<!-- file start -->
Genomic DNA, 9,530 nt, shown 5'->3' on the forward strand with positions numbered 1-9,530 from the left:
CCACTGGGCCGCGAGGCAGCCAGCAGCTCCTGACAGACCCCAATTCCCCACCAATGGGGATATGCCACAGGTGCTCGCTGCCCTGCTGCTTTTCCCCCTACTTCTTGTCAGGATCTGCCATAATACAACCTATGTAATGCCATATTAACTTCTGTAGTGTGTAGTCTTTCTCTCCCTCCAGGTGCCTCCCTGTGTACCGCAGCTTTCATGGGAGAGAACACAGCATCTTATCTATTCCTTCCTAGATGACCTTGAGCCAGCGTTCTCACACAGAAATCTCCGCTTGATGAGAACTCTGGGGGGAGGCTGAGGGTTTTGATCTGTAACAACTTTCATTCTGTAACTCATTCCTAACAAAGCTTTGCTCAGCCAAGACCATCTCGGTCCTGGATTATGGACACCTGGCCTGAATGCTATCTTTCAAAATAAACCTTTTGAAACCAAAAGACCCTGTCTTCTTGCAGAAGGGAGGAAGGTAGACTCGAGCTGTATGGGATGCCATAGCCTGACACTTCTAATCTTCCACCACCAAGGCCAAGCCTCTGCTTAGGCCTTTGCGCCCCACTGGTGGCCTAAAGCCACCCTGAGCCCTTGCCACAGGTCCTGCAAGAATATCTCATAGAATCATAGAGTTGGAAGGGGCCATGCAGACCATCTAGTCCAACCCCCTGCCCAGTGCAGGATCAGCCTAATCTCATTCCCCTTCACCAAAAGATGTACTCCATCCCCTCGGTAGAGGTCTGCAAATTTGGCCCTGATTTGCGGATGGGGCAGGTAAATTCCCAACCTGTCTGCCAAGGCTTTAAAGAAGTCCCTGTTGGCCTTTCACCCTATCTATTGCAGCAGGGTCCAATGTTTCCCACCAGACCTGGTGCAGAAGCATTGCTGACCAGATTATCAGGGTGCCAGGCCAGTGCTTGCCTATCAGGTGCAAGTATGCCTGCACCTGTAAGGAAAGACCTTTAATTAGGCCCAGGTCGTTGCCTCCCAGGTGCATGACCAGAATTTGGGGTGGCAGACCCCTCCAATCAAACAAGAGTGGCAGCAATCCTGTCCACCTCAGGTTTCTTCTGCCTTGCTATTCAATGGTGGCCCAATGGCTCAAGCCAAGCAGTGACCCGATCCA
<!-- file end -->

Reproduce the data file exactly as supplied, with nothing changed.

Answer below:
Genomic DNA, 9,530 nt, shown 5'->3' on the forward strand with positions numbered 1-9,530 from the left:
CCACTGGGCCGCGAGGCAGCCAGCAGCTCCTGACAGACCCCAATTCCCCACCAATGGGGATATGCCACAGGTGCTCGCTGCCCTGCTGCTTTTCCCCCTACTTCTTGTCAGGATCTGCCATAATACAACCTATGTAATGCCATATTAACTTCTGTAGTGTGTAGTCTTTCTCTCCCTCCAGGTGCCTCCCTGTGTACCGCAGCTTTCATGGGAGAGAACACAGCATCTTATCTATTCCTTCCTAGATGACCTTGAGCCAGCGTTCTCACACAGAAATCTCCGCTTGATGAGAACTCTGGGGGGAGGCTGAGGGTTTTGATCTGTAACAACTTTCATTCTGTAACTCATTCCTAACAAAGCTTTGCTCAGCCAAGACCATCTCGGTCCTGGATTATGGACACCTGGCCTGAATGCTATCTTTCAAAATAAACCTTTTGAAACCAAAAGACCCTGTCTTCTTGCAGAAGGGAGGAAGGTAGACTCGAGCTGTATGGGATGCCATAGCCTGACACTTCTAATCTTCCACCACCAAGGCCAAGCCTCTGCTTAGGCCTTTGCGCCCCACTGGTGGCCTAAAGCCACCCTGAGCCCTTGCCACAGGTCCTGCAAGAATATCTCATAGAATCATAGAGTTGGAAGGGGCCATGCAGACCATCTAGTCCAACCCCCTGCCCAGTGCAGGATCAGCCTAATCTCATTCCCCTTCACCAAAAGATGTACTCCATCCCCTCGGTAGAGGTCTGCAAATTTGGCCCTGATTTGCGGATGGGGCAGGTAAATTCCCAACCTGTCTGCCAAGGCTTTAAAGAAGTCCCTGTTGGCCTTTCACCCTATCTATTGCAGCAGGGTCCAATGTTTCCCACCAGACCTGGTGCAGAAGCATTGCTGACCAGATTATCAGGGTGCCAGGCCAGTGCTTGCCTATCAGGTGCAAGTATGCCTGCACCTGTAAGGAAAGACCTTTAATTAGGCCCAGGTCGTTGCCTCCCAGGTGCATGACCAGAATTTGGGGTGGCAGACCCCTCCAATCAAACAAGAGTGGCAGCAATCCTGTCCACCTCAGGTTTCTTCTGCCTTGCTATTCAATGGTGGCCCAATGGCTCAAGCCAAGCAGTGACCCGATCCA